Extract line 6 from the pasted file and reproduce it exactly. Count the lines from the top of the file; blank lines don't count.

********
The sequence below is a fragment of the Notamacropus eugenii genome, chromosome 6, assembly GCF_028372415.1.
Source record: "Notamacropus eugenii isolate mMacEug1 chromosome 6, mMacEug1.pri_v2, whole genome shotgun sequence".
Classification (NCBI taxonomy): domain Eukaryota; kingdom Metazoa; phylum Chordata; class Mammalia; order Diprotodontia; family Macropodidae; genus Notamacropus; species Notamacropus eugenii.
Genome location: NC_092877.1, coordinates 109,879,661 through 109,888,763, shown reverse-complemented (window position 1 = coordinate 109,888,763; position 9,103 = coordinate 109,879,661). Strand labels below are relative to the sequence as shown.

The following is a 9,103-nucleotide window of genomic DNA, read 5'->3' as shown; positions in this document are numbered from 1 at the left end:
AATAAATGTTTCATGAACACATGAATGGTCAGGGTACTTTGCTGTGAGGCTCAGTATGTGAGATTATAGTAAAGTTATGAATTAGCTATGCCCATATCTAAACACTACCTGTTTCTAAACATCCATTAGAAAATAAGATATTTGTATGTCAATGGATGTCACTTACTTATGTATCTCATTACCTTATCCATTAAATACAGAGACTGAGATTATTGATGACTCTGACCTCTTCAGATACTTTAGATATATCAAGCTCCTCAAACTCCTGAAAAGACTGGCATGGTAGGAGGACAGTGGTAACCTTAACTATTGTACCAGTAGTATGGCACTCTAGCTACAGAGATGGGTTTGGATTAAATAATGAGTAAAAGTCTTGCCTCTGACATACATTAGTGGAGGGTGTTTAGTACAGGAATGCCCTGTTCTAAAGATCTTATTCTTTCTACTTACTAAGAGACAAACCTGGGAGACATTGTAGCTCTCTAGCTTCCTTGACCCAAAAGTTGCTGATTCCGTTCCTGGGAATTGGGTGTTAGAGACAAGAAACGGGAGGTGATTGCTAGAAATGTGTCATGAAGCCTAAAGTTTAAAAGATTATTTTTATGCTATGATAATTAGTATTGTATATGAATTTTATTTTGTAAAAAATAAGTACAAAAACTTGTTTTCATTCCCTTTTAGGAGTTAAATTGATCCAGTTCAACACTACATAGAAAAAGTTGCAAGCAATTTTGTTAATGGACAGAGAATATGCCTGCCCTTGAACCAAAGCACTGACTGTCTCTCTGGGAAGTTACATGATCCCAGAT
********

AATAAATGTTTCATGAACACATGAATGGTCAGGGTACTTTGCTGTGAGGCTCAGTATGTGAGATTATAGTAAAGTTATGAATTAGCTATGCCCATATCTAAACACTACCTGTTTCTAAACATCCATTAGAAAATAAGATATTTGTATGTCAATGGATGTCACTTACTTATGTATCTCATTACCTTATCCATTAAATACAGAGACTGAGATTATTGATGACTCTGACCTCTTCAGATACTTTAGATATATCAAGCTCCTCAAACTCCTGAAAAGACTGGCATGGTAGGAGGACAGTGGTAACCTTAACTATTGTACCAGTAGTATGGCACTCTAGCTACAGAGATGGGTTTGGATTAAATAATGAGTAAAAGTCTTGCCTCTGACATACATTAGTGGAGGGTGTTTAGTACAGGAATGCCCTGTTCTAAAGATCTTATTCTTTCTACTTACTAAGAGACAAACCTGGGAGACATTGTAGCTCTCTAGCTTCCTTGACCCAAAAGTTGCTGATTCCGTTCCTGGGAATTGGGTGTTAGAGACAAGAAACGGGAGGTGATTGCTAGAAATGTGTCATGAAGCCTAAAGTTTAAAAGATTATTTTTATGCTATGATAATTAGTATTGTATATGAATTTTATTTTGTAAAAAATAAGTACAAAAACTTGTTTTCATTCCCTTTTAGGAGTTAAATTGATCCAGTTCAACACTACATAGAAAAAGTTGCAAGCAATTTTGTTAATGGACAGAGAATATGCCTGCCCTTGAACCAAAGCACTGACTGTCTCTCTGGGAAGTTACATGATCCCAGAT